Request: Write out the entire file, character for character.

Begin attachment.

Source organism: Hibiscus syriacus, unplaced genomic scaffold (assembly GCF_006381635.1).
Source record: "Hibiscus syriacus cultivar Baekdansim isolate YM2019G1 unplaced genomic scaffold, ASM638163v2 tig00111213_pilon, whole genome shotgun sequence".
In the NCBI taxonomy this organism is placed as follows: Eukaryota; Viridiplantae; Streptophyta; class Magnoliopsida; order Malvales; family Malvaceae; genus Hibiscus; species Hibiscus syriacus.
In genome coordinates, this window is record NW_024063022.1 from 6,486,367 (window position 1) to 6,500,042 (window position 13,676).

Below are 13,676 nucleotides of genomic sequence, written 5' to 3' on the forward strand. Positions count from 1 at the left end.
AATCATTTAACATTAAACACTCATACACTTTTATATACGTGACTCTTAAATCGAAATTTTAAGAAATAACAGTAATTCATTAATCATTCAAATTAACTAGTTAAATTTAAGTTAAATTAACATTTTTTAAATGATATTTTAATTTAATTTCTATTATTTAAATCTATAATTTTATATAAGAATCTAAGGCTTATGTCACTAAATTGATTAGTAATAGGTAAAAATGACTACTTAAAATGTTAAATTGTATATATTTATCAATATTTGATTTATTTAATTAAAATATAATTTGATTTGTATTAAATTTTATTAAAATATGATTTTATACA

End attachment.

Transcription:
Source organism: Hibiscus syriacus, unplaced genomic scaffold (assembly GCF_006381635.1).
Source record: "Hibiscus syriacus cultivar Baekdansim isolate YM2019G1 unplaced genomic scaffold, ASM638163v2 tig00111213_pilon, whole genome shotgun sequence".
In the NCBI taxonomy this organism is placed as follows: Eukaryota; Viridiplantae; Streptophyta; class Magnoliopsida; order Malvales; family Malvaceae; genus Hibiscus; species Hibiscus syriacus.
In genome coordinates, this window is record NW_024063022.1 from 6,486,367 (window position 1) to 6,500,042 (window position 13,676).

Below are 13,676 nucleotides of genomic sequence, written 5' to 3' on the forward strand. Positions count from 1 at the left end.
AATCATTTAACATTAAACACTCATACACTTTTATATACGTGACTCTTAAATCGAAATTTTAAGAAATAACAGTAATTCATTAATCATTCAAATTAACTAGTTAAATTTAAGTTAAATTAACATTTTTTAAATGATATTTTAATTTAATTTCTATTATTTAAATCTATAATTTTATATAAGAATCTAAGGCTTATGTCACTAAATTGATTAGTAATAGGTAAAAATGACTACTTAAAATGTTAAATTGTATATATTTATCAATATTTGATTTATTTAATTAAAATATAATTTGATTTGTATTAAATTTTATTAAAATATGATTTTATACA